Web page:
Editor's note: Peter Bregman is chief executive of Bregman Partners Inc., a global management consulting firm, and the author of "Point B: A Short Guide to Leading a Big Change". He writes a weekly column, How We Work, for HarvardBusiness.org.
Peter Bregman says we prejudged Susan Boyle by her looks and were fooled.
NEW YORK (CNN) -- Susan Boyle, who recently performed on the U.K. television show "Britain's Got Talent," has captured the world's attention.
In case you've missed it, she's a 47-year-old unemployed charity worker who lives with her cat in a small village in Scotland.
As soon as she walked on stage, the audience began to snicker and roll their eyes. Simon Cowell, the show's host, asked her some pre-performance questions in his famously condescending style, and to the audience's enjoyment, she answered awkwardly.
She was painfully ordinary, and everyone was prepared, looking forward even, to see her fail.
By now, if you don't know the story, you could guess it, right? She more than wowed them. She opened her mouth to sing, and, as judge Piers Morgan later said, she had "the voice of an angel."
She wasn't painfully ordinary; she was amazingly extraordinary. The audience immediately jumped to a standing ovation and stayed there until the end of the song. The YouTube video of Susan's performance has, as of Tuesday, received more than 35 million views. Watch Larry King's interview with Susan Boyle »
We are riveted, and a recent article in USA Today does a good job of cataloguing all the reasons. We prejudged her by her looks and were fooled. We experienced the gamut of emotions in a few short moments: guilt, shame, vindication, hope. She's a modern-day Cinderella, and these days, it's a wonderful distraction and inspiration to witness the triumph of the human spirit.
But there's something else Susan Boyle awakens in us as we watch her come out of her shell: our own selves. Who among us does not move through life with the hidden sense, maybe even quiet desperation, that we are destined for more? That underneath our ordinary exterior lies an extraordinary soul? That given the right opportunity, the right stage, the right audience, we would shine as the stars we truly are?
That promise underlies most successful advertising campaigns: the desire to transform from caterpillar to butterfly. Maybe if you buy that (fill in the blank), people will see you for the sophisticated, cool, gorgeous, talented, lovable person you know you really are.
But in our less desperate moments, we know we can't purchase that transformation. Although Susan Boyle became an overnight sensation, hers was not an overnight transformation. She's been practicing singing since she was 12. In her case, overnight was 35 years.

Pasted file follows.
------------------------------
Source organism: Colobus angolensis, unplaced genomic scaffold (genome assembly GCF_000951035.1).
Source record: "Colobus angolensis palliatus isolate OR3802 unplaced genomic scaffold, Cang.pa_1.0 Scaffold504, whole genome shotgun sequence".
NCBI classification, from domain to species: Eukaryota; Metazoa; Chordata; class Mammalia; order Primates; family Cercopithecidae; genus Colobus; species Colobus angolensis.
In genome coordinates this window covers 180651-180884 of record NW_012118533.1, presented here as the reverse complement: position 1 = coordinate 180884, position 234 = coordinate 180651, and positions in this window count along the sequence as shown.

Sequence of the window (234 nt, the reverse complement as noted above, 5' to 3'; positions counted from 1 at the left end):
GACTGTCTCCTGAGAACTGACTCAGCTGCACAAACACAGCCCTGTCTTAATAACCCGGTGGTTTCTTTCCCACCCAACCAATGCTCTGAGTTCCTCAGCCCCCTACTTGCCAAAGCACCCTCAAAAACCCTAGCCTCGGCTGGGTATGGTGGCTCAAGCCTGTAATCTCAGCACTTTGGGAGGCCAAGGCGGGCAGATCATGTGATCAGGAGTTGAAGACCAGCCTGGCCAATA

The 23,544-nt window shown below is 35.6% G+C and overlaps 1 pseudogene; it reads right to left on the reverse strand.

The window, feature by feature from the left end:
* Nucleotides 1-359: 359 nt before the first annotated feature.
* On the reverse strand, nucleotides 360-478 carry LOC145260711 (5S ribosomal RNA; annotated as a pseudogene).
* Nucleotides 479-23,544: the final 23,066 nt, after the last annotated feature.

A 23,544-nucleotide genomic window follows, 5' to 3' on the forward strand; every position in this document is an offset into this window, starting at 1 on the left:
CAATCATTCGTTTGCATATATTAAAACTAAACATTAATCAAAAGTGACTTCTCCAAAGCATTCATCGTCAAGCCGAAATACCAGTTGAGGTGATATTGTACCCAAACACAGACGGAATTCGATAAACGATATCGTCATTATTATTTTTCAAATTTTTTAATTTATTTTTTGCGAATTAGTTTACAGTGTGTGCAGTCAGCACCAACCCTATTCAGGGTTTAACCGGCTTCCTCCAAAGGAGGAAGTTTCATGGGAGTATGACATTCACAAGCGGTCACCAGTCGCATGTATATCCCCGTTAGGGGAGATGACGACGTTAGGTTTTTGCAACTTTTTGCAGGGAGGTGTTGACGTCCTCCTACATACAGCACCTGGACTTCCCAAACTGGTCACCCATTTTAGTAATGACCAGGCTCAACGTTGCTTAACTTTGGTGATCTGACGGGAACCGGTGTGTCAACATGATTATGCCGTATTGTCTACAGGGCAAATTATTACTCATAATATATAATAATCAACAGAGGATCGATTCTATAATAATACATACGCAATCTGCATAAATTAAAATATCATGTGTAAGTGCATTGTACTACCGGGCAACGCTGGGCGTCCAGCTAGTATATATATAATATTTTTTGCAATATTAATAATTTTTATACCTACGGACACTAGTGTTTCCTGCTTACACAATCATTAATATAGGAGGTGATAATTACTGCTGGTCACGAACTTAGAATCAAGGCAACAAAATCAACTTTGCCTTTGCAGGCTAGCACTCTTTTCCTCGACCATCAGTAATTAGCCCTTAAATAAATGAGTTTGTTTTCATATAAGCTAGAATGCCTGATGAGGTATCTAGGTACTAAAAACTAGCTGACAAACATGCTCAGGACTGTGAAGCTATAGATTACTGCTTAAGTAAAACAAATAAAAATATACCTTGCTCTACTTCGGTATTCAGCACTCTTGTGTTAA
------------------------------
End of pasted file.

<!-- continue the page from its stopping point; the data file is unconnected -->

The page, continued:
It's easy to admire Susan. But it's far more interesting to be transformed by her. "There is grace," a friend recently wrote to me, "in being molded by your own gifts."
To allow yourself to be molded by your own gifts takes courage. You have to be willing to stand there, exposed and authentic, while the audience rolls their eyes at you and sneers, expecting failure. And then, of course, you have to fail, laugh or cry, and keep going until, one day, they stop laughing and start clapping.
But you can't do it alone. Susan Boyle didn't; she had a voice coach, Fred O'Neil, who worked with her for years and encouraged her to audition. And she had her mother.
"She was the one who said I should enter 'Britain's Got Talent.' We used to watch it together," Boyle told the British paper The Times of her mother, who died in 2007, "She thought I would win. ... I am doing it as a tribute to my mum, and I think she would be very proud."
If we're lucky, we have parents who encourage us. Nothing really replaces a mother or father who believes in you. But even if you don't have parents who believe in you, it's important to have someone. Someone you trust, enough that when they offer criticism, you know it's to draw you out more fully, not shut you down even partially. iReport.com: Have you been judged on looks?
And a good supporting friend even sees through the talent, right through to you. With her mother gone, Boyle still has O'Neil. And recently he said to The Telegraph that he was worried all this attention was obscuring "the real person" he knew.
"I am concerned about her being surrounded by all these PR people," he said, "that she will not be given the time to sing."
Susan Boyle is a phenomenal role model for all of us, not just because of her talent or her courage or her perseverance or her supportive friends. She is a phenomenal role model for us because she is us, in all our awkward ordinariness and amazing extraordinariness.
The opinions expressed in this commentary are solely those of Peter Bregman.
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